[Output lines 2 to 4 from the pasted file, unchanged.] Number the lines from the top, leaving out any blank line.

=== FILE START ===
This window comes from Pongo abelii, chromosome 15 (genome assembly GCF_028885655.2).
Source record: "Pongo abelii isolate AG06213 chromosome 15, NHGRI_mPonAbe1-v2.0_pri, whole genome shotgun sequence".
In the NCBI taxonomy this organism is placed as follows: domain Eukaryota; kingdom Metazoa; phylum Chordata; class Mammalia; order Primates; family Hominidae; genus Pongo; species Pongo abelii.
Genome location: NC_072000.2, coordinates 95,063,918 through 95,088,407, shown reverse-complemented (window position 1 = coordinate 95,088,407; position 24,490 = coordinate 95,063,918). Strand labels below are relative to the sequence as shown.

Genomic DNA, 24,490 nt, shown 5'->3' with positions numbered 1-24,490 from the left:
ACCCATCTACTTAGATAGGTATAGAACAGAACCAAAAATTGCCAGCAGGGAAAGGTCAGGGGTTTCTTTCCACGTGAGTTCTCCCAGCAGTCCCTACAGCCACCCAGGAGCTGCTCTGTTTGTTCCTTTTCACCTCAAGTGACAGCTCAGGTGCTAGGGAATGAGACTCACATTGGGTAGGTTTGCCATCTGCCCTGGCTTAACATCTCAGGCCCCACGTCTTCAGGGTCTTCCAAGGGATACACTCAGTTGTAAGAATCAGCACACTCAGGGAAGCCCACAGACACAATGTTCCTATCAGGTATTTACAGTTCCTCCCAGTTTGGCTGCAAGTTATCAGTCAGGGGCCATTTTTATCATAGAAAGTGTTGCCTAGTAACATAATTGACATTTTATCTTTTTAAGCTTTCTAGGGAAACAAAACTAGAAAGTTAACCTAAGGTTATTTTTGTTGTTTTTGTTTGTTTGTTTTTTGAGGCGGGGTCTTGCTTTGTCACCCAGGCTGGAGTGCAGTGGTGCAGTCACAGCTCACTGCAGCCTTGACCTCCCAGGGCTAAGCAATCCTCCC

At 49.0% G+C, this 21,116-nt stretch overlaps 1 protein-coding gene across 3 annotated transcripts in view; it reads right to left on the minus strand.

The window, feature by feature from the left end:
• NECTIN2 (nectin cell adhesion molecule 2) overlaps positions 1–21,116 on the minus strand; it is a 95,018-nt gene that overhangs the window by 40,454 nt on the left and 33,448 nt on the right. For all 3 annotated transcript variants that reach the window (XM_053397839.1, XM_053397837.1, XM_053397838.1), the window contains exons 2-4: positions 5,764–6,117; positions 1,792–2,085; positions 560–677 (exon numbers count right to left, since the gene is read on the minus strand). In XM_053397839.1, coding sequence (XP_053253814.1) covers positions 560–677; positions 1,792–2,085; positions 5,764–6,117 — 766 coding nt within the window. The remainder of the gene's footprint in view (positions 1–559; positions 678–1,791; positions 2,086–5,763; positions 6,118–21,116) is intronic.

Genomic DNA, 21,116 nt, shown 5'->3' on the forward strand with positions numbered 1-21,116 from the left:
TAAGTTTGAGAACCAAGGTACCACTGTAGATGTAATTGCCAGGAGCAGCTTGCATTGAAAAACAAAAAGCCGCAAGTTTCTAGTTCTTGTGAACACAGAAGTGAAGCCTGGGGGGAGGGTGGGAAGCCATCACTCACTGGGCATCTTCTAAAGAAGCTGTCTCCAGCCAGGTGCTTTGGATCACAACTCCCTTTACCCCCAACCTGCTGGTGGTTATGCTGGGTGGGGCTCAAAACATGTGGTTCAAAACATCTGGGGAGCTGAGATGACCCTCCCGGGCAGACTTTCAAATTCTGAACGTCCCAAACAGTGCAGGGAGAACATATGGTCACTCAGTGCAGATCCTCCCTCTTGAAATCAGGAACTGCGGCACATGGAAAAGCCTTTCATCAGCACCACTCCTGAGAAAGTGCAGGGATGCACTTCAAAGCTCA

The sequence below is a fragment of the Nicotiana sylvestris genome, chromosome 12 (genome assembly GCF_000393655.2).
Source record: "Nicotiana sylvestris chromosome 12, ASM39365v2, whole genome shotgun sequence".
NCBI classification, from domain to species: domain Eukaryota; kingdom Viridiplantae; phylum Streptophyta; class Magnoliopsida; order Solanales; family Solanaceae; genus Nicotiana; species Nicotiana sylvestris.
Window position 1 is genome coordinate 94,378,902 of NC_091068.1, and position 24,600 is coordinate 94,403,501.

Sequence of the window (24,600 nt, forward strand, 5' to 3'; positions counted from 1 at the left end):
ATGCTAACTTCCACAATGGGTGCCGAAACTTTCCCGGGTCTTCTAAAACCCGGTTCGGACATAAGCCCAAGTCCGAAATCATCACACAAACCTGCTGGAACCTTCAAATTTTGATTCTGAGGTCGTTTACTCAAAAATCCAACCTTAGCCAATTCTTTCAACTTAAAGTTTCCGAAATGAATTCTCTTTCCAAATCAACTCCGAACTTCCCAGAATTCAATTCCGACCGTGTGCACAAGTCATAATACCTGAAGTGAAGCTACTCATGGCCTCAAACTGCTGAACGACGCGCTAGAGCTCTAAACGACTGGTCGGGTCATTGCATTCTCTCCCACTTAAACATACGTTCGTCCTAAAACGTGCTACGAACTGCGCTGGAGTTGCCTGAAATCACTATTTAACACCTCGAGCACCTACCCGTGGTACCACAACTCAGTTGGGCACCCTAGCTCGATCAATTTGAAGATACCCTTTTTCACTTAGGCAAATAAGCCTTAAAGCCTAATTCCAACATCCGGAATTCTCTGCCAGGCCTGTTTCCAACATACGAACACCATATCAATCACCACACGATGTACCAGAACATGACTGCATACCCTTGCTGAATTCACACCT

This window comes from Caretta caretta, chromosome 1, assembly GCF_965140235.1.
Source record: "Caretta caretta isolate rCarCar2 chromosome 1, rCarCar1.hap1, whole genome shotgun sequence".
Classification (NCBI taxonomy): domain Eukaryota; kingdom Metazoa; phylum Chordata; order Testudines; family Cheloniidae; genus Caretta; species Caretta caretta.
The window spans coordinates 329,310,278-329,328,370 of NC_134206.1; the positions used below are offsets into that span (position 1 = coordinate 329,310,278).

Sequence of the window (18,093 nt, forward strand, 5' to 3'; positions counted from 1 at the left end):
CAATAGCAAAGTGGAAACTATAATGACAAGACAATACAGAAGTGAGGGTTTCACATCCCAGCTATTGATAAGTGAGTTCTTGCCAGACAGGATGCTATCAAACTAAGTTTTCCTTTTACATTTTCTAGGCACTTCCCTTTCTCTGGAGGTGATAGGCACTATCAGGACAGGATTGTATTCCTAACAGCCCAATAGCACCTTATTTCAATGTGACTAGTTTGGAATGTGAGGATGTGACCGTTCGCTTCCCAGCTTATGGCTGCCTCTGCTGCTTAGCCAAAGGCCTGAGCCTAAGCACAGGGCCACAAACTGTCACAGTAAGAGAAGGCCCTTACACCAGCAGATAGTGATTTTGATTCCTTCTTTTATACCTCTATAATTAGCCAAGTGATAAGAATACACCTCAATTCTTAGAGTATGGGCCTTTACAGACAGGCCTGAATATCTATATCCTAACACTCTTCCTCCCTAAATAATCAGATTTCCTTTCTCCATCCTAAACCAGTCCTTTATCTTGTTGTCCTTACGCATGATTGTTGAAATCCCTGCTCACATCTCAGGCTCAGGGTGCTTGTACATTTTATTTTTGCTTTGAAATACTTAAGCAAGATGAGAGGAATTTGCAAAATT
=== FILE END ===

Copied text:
Source record: "Pongo abelii isolate AG06213 chromosome 15, NHGRI_mPonAbe1-v2.0_pri, whole genome shotgun sequence".
In the NCBI taxonomy this organism is placed as follows: domain Eukaryota; kingdom Metazoa; phylum Chordata; class Mammalia; order Primates; family Hominidae; genus Pongo; species Pongo abelii.
Genome location: NC_072000.2, coordinates 95,063,918 through 95,088,407, shown reverse-complemented (window position 1 = coordinate 95,088,407; position 24,490 = coordinate 95,063,918). Strand labels below are relative to the sequence as shown.